Thursday, February 23, 2006

The Stanley Pimp Cup

This morning I had the rare pleasure of spending a few hours stuck in traffic behind the wheel of my wife's automobile. I find this enjoyable because I so rarely drive (subway and cycle) and it gives me a chance to buy a coffee, listen to talk radio and enjoy the positively PoPoZao-ish effects of the seat heaters. But I digress. This morning, as my hind quarters bubbled away atop their leather-clad chaffing dish, Kevin Sylvester of CBC's Olympic Report reported on the "kvetching" over the loss yesterday of the Canadian Men's Olympic Hockey team. Yes, "kvetching" over a loss in a hockey tournament. Now, I realize that if Ellis Island had been in Canada, the Great Hall would have frequently and spontainiously exploded into games of ball hockey. However, the oft-cited Canadianism that hockey is the only thing that binds a nation of immigrants together aside, Yiddish expressions and hockey go together about as well as gefiltafish and maple syrup. Until now.

Sylvester's innovation led me to thinking - why not place ethnicisms in other winter olympic contexts? "Fusion" has long been the buzzword in architecture, music and cuisine, why not the XX winter games? Thank you Kevin Sylvester, for bringing the schtetel to centre ice - look what I for one think you have started:

"Johnny Weir Muthafucka! What!"

"Gretzky, when asked about reports of divisions within the team resulting from both the Todd Burtuzzi lawsuit and his own gambling troubles responded with 'Well, there has been not just one, but a number of meshuggede growing in the dressing room.'"

"This year, the Norweigan nordic delegation has decided to compete with grillz IN."


"For our Muslim friends, Oval Lingotto comes complete with east-facing prayer rooms."

"And, finally, I will remind all competitors that throwing gang signs from the 'kiss & cry' is stictly forbidden by the ISU."

Wednesday, February 22, 2006

"Push Back"

Earlier today, I got an email from a co-worker asking me to "please don't push back on this". My ideal reply to this missive would be to light it on fire and send it along with a piece of dog shit as an attachment. Initially, I thought the use of the term "push back" alone was enough to send me running to the nearest off-leash area. But upon further reflection, I realized that it was actually the fact that said co-worker had in effect said "No matter how wrong I may be on this, I don't want your opinion. In fact, I can't even be bothered to hear it expressed."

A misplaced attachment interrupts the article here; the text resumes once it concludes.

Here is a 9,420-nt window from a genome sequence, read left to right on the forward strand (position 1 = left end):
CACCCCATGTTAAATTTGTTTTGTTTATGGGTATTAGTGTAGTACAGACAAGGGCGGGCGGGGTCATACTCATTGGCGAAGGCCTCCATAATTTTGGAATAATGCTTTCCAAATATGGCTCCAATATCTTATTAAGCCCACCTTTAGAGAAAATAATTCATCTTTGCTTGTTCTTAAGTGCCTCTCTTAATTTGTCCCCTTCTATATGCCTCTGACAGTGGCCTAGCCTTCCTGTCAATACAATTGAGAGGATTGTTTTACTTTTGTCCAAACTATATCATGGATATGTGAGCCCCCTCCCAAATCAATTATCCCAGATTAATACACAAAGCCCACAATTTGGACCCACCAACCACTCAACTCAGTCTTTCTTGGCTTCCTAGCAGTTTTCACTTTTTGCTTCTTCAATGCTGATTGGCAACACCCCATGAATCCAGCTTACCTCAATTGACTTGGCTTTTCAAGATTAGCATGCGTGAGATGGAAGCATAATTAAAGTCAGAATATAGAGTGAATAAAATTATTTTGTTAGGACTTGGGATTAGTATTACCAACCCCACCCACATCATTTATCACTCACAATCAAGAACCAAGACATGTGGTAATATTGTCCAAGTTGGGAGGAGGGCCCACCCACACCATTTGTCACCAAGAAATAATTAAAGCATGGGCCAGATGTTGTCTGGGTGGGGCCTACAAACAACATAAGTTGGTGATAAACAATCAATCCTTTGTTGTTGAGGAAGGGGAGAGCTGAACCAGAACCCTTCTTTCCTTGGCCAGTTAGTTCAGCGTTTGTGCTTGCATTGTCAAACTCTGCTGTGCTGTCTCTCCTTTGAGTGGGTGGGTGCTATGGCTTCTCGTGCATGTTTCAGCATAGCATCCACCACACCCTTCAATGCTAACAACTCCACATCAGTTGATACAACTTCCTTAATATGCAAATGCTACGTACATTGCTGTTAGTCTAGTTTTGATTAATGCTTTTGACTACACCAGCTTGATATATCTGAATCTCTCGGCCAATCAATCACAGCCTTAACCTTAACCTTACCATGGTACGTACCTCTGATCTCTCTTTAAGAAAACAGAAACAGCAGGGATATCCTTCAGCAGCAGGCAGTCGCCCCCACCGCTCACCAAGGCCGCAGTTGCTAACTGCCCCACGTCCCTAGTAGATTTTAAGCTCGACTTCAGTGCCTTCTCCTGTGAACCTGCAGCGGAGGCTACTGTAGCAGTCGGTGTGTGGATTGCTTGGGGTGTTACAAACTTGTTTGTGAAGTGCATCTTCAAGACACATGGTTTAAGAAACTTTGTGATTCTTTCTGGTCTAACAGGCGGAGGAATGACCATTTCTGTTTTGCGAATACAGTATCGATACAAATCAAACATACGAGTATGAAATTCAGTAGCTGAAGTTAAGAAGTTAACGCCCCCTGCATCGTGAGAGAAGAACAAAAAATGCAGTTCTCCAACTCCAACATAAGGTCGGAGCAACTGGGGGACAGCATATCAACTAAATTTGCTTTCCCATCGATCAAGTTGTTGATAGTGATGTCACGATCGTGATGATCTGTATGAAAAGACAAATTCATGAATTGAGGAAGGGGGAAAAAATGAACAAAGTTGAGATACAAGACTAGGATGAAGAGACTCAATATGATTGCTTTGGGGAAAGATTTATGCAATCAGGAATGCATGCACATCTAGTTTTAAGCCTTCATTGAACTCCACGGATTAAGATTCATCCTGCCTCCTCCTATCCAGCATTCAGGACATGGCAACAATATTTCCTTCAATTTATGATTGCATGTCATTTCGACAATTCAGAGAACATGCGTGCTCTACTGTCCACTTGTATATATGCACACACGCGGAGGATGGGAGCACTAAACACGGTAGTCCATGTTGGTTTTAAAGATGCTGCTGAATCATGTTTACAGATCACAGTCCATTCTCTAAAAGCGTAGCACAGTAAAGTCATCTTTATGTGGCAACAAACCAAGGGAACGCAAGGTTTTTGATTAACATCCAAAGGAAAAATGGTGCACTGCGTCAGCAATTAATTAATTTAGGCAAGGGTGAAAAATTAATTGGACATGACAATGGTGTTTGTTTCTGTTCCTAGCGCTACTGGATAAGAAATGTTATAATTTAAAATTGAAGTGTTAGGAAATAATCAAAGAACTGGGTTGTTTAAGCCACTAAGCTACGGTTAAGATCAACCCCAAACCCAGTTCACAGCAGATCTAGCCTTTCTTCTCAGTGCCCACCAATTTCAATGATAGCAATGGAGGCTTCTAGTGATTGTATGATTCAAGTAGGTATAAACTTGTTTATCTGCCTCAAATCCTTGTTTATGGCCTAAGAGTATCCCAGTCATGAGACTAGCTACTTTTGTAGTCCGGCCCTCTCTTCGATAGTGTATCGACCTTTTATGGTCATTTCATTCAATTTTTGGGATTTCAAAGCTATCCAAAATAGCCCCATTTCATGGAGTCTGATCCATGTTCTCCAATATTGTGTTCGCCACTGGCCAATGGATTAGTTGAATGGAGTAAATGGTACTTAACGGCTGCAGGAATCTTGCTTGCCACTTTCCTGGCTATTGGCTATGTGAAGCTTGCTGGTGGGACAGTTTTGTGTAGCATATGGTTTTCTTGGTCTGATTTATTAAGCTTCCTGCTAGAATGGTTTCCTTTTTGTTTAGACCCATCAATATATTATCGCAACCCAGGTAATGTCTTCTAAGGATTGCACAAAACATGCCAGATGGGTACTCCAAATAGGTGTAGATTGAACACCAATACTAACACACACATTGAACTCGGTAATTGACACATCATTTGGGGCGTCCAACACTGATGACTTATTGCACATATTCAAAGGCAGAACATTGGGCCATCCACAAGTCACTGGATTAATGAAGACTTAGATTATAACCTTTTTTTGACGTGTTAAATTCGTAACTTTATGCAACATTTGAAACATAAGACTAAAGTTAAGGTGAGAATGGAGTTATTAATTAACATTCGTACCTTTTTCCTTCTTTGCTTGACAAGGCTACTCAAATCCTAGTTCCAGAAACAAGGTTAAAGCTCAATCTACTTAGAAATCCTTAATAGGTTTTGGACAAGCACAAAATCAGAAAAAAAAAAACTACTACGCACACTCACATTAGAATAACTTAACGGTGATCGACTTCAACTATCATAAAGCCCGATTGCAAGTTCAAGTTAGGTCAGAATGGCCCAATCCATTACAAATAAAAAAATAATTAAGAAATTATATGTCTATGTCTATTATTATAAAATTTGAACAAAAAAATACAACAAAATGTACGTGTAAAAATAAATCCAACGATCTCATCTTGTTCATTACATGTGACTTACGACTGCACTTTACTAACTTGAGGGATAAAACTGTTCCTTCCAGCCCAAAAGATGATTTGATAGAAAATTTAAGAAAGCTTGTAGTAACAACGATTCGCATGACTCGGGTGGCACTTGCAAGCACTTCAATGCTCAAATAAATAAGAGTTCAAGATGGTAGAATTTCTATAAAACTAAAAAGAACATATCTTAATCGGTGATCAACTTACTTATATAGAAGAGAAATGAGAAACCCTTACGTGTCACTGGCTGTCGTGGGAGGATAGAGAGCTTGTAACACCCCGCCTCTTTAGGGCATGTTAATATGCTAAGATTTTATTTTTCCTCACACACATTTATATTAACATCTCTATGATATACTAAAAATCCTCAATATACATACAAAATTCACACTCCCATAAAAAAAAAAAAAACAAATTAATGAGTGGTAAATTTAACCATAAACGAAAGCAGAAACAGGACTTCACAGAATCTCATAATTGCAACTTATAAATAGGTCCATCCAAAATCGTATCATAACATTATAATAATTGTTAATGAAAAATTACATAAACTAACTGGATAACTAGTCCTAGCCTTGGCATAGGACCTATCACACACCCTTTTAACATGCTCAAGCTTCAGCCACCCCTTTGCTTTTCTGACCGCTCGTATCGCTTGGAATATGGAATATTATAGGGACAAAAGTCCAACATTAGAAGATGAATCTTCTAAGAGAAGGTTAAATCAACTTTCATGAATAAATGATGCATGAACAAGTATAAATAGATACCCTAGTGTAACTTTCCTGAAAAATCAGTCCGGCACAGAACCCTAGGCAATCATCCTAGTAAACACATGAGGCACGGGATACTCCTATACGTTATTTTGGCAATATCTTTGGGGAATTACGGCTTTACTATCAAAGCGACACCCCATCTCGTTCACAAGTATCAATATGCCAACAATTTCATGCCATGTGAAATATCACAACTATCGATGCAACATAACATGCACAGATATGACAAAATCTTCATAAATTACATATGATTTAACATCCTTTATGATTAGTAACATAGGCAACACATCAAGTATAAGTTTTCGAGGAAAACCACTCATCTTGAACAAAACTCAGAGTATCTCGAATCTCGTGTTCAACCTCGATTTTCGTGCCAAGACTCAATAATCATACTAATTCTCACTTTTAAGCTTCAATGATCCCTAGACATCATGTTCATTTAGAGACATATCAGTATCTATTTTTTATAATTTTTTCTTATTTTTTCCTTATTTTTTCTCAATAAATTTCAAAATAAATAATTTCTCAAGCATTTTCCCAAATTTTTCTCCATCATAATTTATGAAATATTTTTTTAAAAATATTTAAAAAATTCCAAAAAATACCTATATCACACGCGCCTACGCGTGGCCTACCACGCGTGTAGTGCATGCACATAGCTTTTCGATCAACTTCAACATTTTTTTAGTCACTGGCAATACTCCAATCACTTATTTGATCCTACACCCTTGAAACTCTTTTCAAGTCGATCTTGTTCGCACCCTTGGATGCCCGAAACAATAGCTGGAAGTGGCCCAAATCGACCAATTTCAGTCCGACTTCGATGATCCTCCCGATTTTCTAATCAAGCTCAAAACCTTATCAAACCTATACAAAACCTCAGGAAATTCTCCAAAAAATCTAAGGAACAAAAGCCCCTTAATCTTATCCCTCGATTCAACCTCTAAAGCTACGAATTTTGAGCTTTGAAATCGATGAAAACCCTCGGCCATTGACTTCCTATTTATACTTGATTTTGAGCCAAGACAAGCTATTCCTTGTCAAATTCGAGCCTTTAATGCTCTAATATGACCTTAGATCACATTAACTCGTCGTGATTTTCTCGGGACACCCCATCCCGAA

I have finally realized the secret to day job success with this exchange: Do NOT give a shit, dog or otherwise. "Push back" is for troublemakers and people who wish to obfuscate the meaning of the word "opinion". Do NOT make yourself conspicuous by (to paraphrase Enron) asking why? End.

Tuesday, February 21, 2006

Gawker Stalker: Now Boring as Fuck

It was an affair to remember. It was way back in (insert hip, early adopter date relative to Gawker's date of inception) when I first stumbled onto Gawker. This was a celebrity site with a difference. It practiced a cruel to be kind version of idolatry with respect to the celebrities it by turns worshipped and deplored. It turned the unique trick of distancing itself from its readership (unless you are happened to be a 212 hipster, and then you were REALLY hated) and its subjects. Not Vanity Fair, not Inside E, not The Enquirer, none of them could claim that. To top it all off, it wasn't really celebriporn - of course not, that's for flyovers - no, it was a site dedicated to "media". No explanation necessary, if you don't get it, you didn't know who Nan Talese was before James Frey went on Oprah a second time.

But the coup de gras was The Gawker Stalker - random pieces of celebrity sighting floatsam sent in to tips@gawker.com and published almost as written. Honestly, for a long, long time I would breathlessly await the latest word of Tony Danza at Bungalow 8 and the Olsen twins walking out of Starbucks. As a former Megalopolis dweller moved back to the hinterland, it made me feel as though I was back in my old seat on the fringe of the international party set.

Why then does it now seem so fucking ridiculous? Gridskipper, a corporate sibling of Gawker, does an "International" version of the feature with Jim Carey popping up in hotels in Lexington KY and TomKat in bistros in Shanghai. I'm sure other examples are floating around. However, to be honest, I've lost that lovin' feeling. Does that make me provincial? Or provcencal? One thing it doesn't make me is standing in line outside Bungalow 8.